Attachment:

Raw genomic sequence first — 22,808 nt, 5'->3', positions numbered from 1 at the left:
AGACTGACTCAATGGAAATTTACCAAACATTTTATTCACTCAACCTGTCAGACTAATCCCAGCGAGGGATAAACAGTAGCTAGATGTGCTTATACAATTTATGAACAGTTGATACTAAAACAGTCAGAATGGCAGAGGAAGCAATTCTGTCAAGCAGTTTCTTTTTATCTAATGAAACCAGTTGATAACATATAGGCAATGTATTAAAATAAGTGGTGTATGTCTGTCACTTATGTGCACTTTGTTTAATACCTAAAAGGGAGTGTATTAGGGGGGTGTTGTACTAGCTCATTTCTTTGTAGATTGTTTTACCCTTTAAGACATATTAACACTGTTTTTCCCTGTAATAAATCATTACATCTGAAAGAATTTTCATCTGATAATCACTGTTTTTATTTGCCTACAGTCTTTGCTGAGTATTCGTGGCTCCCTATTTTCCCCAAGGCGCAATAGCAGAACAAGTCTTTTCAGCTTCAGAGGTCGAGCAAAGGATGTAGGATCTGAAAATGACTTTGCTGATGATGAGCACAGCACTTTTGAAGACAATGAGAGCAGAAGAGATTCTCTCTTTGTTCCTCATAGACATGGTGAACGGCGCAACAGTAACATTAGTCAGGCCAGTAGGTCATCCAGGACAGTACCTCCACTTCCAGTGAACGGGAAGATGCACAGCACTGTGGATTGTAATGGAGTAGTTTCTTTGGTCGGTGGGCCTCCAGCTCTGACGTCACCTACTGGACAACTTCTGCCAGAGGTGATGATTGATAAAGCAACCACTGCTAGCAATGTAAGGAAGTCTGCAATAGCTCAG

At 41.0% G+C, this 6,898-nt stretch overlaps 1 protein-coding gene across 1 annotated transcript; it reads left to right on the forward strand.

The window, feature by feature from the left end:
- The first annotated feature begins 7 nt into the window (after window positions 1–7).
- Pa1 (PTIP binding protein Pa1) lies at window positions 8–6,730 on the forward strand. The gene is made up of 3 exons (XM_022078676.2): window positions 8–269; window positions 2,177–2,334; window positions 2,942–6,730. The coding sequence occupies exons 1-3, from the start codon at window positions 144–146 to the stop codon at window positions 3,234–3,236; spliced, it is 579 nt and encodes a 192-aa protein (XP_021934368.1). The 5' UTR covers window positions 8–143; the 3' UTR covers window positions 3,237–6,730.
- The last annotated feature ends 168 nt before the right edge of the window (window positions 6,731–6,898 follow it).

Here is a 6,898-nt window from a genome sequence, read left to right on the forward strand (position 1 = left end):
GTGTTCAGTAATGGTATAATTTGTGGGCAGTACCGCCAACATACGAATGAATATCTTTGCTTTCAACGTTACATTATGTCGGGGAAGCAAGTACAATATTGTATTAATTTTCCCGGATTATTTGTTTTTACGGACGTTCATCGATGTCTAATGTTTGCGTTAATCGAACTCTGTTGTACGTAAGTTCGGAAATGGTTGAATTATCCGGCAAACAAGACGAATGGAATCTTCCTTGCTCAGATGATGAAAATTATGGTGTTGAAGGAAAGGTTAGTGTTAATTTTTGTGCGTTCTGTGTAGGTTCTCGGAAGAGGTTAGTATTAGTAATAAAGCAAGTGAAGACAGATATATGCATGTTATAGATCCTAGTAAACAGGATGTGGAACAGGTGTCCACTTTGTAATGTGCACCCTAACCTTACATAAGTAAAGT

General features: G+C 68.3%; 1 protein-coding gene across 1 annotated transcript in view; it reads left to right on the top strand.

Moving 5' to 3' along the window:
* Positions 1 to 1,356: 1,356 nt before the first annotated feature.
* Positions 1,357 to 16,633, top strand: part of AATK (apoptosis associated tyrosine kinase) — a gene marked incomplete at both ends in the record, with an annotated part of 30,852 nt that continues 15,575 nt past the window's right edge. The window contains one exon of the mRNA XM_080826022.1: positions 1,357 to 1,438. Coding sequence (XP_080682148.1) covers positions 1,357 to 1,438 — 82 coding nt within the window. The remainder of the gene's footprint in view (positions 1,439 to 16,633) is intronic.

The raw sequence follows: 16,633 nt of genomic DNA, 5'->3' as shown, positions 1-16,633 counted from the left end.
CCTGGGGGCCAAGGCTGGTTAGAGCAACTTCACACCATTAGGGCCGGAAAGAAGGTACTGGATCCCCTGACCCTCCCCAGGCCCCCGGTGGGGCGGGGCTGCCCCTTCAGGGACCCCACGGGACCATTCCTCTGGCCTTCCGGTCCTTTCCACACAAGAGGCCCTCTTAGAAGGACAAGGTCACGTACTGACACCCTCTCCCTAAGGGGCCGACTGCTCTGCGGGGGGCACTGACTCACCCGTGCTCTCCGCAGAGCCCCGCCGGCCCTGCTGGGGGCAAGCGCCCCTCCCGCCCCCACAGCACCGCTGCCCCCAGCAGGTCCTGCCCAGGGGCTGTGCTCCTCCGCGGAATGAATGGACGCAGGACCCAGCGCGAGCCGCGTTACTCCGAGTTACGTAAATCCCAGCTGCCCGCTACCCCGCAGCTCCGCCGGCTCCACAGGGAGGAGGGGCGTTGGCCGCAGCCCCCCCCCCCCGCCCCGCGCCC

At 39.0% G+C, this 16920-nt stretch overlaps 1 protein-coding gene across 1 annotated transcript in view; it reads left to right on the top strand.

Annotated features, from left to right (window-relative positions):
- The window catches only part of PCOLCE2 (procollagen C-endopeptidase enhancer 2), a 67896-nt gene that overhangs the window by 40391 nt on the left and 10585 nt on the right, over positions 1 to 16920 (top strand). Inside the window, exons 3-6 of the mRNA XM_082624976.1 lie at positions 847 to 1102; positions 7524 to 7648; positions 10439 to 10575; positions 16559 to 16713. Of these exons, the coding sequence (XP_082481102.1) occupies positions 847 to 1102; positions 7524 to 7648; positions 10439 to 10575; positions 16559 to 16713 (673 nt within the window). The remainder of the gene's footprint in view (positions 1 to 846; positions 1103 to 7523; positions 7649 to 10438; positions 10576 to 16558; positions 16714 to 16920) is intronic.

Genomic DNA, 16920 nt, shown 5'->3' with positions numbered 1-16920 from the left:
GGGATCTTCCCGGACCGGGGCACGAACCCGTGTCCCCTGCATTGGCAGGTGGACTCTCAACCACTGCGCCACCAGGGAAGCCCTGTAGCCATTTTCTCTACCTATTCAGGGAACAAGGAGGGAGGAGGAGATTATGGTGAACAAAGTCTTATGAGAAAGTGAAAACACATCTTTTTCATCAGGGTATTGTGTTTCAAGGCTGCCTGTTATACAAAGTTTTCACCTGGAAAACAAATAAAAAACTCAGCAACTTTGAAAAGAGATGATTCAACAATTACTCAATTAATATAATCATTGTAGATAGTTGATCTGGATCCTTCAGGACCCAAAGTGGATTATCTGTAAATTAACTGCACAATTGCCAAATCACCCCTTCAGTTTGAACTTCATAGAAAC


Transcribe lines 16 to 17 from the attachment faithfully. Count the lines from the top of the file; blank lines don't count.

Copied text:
At 39.0% G+C, this 16920-nt stretch overlaps 1 protein-coding gene across 1 annotated transcript in view; it reads left to right on the top strand.

Annotated features, from left to right (window-relative positions):